Credit card providers Visa and MasterCard have confirmed they will roll out their tokenisation technology in Australia at some point in 2015 while Visa said the service will launch in Europe by mid-April.
Visa Europe on Tuesday said banks will be able to able to use its new tokenisation service from mid-April, which lays the groundwork for mobile and contactless payments like Apple Pay.
The method substitutes the 16 digit primary account number on cards with a token — a series of numbers — that can be used to authorise a payment without exposing actual account details.
Visa points out that to prevent fraud, it can limit a token’s use to contactless payments, which would prevent it from being used to authorise an online payment. It would be an improvement on chip and PIN or EMV cards, which helped reduce fraud at the terminal but was less effective at preventing online fraud and indeed was seen as the reason for an increase in online fraud in markets EMV was launched in.
The token resides on a user’s device and can be revoked and replaced if a device is stolen or lost.
Visa Australia announced yesterday that the technology would be available for Australian banks to use at some stage in 2015.
Visa, MasterCard and American Express along with dozens of banks in the US have supported Apple Pay for some months, allowing owners of the iPhone 6 to make contactless payments via the device’s NFC chip in combination with the Touch ID fingerprint reader to authorise it.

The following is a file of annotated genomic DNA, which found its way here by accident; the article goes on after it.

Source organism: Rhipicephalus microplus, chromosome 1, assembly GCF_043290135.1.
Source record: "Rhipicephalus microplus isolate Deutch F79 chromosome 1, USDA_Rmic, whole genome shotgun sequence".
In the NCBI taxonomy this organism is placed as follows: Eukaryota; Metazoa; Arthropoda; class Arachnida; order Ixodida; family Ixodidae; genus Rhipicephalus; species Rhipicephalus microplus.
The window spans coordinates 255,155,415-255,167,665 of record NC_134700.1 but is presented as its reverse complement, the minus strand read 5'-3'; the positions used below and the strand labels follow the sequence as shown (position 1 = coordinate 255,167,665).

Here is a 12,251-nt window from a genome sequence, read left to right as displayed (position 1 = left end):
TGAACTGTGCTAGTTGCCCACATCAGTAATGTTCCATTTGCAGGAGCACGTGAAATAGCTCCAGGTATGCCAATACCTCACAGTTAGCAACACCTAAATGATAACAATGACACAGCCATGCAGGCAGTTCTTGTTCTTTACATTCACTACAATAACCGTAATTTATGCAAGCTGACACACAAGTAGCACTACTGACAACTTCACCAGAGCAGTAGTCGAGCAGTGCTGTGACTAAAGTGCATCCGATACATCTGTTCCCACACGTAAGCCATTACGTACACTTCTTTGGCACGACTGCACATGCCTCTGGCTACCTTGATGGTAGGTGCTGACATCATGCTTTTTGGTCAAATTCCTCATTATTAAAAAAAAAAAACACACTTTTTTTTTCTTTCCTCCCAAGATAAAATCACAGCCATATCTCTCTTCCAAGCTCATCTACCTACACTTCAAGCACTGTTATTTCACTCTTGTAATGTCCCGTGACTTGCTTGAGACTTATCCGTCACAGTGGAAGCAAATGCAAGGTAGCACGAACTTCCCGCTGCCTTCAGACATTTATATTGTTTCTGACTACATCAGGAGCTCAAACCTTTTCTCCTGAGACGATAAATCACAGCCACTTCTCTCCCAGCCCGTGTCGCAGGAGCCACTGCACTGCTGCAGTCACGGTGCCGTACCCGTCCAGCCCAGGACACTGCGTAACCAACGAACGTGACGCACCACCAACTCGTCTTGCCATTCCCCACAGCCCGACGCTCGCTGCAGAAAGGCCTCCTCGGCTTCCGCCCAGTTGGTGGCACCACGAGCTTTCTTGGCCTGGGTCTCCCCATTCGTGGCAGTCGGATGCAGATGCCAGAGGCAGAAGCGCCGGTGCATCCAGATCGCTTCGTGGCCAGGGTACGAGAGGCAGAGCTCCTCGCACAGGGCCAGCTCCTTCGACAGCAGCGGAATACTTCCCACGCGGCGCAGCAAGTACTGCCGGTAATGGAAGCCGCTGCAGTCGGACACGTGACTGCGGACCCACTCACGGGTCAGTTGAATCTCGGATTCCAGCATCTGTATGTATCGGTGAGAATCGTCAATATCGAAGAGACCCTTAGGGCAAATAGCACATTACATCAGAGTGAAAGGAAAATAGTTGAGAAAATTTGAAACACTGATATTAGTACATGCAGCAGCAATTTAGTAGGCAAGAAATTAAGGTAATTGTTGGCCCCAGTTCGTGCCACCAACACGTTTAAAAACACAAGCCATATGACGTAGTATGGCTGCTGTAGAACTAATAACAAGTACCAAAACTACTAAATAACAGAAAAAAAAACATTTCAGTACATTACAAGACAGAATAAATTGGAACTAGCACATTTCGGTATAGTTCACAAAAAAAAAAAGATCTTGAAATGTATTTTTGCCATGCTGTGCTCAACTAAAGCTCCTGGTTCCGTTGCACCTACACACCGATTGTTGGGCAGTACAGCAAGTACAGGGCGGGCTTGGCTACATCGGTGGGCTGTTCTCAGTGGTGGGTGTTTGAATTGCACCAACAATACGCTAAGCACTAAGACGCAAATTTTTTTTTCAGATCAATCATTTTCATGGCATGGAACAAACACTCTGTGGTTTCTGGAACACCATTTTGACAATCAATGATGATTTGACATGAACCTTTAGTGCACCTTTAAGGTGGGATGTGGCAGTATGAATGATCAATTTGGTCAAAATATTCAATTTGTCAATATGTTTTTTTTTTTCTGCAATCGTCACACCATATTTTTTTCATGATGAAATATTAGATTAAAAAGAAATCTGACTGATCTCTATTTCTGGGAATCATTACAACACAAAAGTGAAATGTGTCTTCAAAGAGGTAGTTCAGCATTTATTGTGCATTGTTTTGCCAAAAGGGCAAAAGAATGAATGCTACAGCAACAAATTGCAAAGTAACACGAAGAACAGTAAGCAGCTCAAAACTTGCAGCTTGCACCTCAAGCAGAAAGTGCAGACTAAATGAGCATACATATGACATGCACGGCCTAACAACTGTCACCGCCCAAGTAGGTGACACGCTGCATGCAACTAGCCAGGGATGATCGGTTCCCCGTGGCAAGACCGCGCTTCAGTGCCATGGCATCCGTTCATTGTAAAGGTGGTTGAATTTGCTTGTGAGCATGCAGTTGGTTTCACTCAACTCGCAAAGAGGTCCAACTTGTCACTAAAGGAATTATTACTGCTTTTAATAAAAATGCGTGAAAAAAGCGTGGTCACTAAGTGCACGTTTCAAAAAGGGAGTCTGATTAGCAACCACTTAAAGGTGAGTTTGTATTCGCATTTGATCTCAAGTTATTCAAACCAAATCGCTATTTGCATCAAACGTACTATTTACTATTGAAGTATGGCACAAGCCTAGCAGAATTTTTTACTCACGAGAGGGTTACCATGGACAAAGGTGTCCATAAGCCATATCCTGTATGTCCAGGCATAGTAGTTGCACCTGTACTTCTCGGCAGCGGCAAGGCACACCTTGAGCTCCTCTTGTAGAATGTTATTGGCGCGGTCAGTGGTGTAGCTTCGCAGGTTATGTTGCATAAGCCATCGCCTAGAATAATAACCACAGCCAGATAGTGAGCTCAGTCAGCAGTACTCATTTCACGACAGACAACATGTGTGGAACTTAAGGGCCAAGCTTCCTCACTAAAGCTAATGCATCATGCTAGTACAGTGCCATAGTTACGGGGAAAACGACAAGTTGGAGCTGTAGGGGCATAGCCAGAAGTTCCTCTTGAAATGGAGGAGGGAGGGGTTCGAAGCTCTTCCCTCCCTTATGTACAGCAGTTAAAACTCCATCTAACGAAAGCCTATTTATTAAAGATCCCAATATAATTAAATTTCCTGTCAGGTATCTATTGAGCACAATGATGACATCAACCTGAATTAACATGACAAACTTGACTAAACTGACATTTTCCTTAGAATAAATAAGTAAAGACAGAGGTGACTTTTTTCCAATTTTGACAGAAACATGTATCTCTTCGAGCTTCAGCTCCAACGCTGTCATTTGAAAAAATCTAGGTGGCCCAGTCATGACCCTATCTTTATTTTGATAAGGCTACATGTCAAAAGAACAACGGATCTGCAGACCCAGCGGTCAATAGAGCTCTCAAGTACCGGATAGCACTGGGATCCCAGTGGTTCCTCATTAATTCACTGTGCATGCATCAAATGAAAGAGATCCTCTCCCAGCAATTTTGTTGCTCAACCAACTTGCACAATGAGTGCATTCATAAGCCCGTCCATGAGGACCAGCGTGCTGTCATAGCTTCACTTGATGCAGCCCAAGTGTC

Once Apple launches Apple Watch this April, owners will also be able to use the device to make contactless Pay payments.
Samsung is planning to enter the space too via its recent acquisition of payments startup LoopPay for the US market. Unlike Apple Pay, LoopPay’s system doesn’t require an NFC upgrade at card readers and instead uses its Magnetic Secure Transmission (MST), which also support many more devices than Apple’s current lineup. But some analysts have said MST will eventually be made redundant as banks move away from magnetic stripe technology.
MasterCard told Fairfax yesterday that its MasterCard Digital Enablement Service is available to Australian customers and that it expects take up to happen throughout 2015.
The tokenisation service validates the transaction and then maps out its path from the token to the original card number and onwards to the issuer for authorization.
The service is available to merchants with compatible contactless terminals or apps with of in-app purchases.
This article is brought to you by Enex TestLab, content directors for CSO Australia.
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